Rethinking application procedure for exploration right: When to object?

15 Apr 2020
15 Apr 2020

On 24 March 2020, the Constitutional Court handed down judgment in the matter of Normandien Farms (Pty) Limited v South African Agency for Promotion of Petroleum Exploration and Exploitation SOC Limited and Others (the Normandien matter).[1] The Normandien matter concerned the validity of the acceptance of an exploration right application by the Petroleum Agency of South Africa (PASA) in terms of the Mineral and Petroleum Resources Development Act 28 of 2002 (MPRDA). In particular, the Court was called upon to determine whether the failure to comply with certain statutory provisions, regarding public participation, in an application for an exploration right is reviewable and if so, under which peculiar circumstances and at what stage of the process would such be permissible.   

In terms of section 5(1) of the MPRDA, an exploration right is defined as “a limited real right in respect of the mineral or petroleum and the land to which such right relates”. The Court expanded this definition and added that the right “may at times be over land that belongs to other landowners.”[2] In trying to mitigate the potential invasive effect the exploration right would have on other landowners, the second respondent, Rhino Oil and Gas Exploration South Africa (Pty) Limited (Rhino), had in place non-invasive techniques for the drilling of boreholes to recover oil and gas.[3]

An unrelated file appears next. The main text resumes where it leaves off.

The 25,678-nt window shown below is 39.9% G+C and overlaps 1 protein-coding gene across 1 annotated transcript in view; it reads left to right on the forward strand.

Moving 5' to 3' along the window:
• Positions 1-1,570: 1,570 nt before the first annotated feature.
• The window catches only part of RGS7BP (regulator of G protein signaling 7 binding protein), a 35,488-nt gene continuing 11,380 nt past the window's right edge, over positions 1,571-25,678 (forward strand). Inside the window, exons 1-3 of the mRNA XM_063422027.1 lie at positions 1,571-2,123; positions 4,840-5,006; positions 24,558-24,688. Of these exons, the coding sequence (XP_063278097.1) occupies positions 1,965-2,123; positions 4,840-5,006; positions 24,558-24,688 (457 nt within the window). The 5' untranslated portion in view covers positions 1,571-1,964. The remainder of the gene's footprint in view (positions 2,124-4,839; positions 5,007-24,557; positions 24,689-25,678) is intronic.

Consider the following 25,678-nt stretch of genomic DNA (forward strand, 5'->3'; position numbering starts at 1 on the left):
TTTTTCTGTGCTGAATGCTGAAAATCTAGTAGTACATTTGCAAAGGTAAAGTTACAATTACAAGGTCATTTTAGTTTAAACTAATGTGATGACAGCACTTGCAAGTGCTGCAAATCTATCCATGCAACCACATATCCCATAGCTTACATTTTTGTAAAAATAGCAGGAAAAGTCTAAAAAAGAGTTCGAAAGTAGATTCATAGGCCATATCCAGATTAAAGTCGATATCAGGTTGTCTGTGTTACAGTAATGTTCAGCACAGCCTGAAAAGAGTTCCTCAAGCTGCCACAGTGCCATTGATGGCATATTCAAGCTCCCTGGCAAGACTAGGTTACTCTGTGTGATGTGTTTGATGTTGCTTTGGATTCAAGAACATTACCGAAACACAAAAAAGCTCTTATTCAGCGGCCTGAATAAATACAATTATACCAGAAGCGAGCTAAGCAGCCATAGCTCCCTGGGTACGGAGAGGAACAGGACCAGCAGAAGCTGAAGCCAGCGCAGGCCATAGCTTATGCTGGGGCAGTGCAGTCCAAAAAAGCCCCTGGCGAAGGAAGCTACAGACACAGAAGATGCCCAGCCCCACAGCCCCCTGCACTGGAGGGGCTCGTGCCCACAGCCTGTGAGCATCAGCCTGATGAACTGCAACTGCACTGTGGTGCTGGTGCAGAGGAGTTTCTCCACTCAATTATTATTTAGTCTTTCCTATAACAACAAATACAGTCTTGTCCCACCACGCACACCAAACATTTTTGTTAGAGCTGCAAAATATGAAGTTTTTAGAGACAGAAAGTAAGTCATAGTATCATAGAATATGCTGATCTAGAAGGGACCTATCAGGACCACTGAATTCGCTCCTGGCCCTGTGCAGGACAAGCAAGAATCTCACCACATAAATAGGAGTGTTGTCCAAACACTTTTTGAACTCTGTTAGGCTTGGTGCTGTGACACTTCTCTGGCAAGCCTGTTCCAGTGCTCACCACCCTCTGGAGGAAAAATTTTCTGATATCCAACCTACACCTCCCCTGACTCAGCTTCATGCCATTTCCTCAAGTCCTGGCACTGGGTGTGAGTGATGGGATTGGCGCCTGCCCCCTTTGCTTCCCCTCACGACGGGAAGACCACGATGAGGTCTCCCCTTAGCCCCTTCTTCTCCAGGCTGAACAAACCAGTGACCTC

Insofar as the application procedure for the right is concerned, the Court outlined it as a four-step process. The first step involves the acceptance of the application by the PASA having satisfied the prescribed formalities enlisted in section 79 of the MPRDA.[4] The second step requires that the acceptance of the application be published for public scrutiny and comments from interested parties.[5] The third step requires the compilation and submission of the environmental impact assessment (EIA) and Scoping Reports.[6] The last step is the granting of the exploration right by the PASA.[7]